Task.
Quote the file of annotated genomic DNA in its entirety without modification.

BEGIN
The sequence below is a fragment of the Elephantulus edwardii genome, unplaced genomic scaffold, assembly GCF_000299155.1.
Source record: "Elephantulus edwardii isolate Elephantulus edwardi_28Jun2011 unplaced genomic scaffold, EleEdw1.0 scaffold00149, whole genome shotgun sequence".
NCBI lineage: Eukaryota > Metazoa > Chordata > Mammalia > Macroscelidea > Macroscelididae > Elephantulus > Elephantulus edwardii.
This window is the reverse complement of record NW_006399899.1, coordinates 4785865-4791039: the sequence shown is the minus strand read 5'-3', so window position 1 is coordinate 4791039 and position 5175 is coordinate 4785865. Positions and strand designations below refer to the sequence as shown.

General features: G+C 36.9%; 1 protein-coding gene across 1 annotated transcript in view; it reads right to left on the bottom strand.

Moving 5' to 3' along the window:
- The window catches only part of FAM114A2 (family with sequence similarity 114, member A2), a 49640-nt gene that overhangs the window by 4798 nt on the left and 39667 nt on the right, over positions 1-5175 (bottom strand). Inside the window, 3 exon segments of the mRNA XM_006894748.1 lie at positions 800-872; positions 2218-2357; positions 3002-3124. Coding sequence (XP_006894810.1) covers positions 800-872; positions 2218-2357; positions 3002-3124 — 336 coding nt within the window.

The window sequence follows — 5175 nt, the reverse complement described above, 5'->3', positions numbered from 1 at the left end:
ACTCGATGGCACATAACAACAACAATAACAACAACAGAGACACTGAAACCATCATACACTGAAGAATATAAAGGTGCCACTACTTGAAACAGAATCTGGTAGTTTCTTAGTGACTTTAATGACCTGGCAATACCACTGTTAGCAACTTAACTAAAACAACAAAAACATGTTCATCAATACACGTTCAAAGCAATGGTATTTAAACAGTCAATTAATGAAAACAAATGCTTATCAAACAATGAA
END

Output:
The sequence below is a fragment of the Elephantulus edwardii genome, unplaced genomic scaffold, assembly GCF_000299155.1.
Source record: "Elephantulus edwardii isolate Elephantulus edwardi_28Jun2011 unplaced genomic scaffold, EleEdw1.0 scaffold00149, whole genome shotgun sequence".
NCBI lineage: Eukaryota > Metazoa > Chordata > Mammalia > Macroscelidea > Macroscelididae > Elephantulus > Elephantulus edwardii.
This window is the reverse complement of record NW_006399899.1, coordinates 4785865-4791039: the sequence shown is the minus strand read 5'-3', so window position 1 is coordinate 4791039 and position 5175 is coordinate 4785865. Positions and strand designations below refer to the sequence as shown.

General features: G+C 36.9%; 1 protein-coding gene across 1 annotated transcript in view; it reads right to left on the bottom strand.

Moving 5' to 3' along the window:
- The window catches only part of FAM114A2 (family with sequence similarity 114, member A2), a 49640-nt gene that overhangs the window by 4798 nt on the left and 39667 nt on the right, over positions 1-5175 (bottom strand). Inside the window, 3 exon segments of the mRNA XM_006894748.1 lie at positions 800-872; positions 2218-2357; positions 3002-3124. Coding sequence (XP_006894810.1) covers positions 800-872; positions 2218-2357; positions 3002-3124 — 336 coding nt within the window.

The window sequence follows — 5175 nt, the reverse complement described above, 5'->3', positions numbered from 1 at the left end:
ACTCGATGGCACATAACAACAACAATAACAACAACAGAGACACTGAAACCATCATACACTGAAGAATATAAAGGTGCCACTACTTGAAACAGAATCTGGTAGTTTCTTAGTGACTTTAATGACCTGGCAATACCACTGTTAGCAACTTAACTAAAACAACAAAAACATGTTCATCAATACACGTTCAAAGCAATGGTATTTAAACAGTCAATTAATGAAAACAAATGCTTATCAAACAATGAA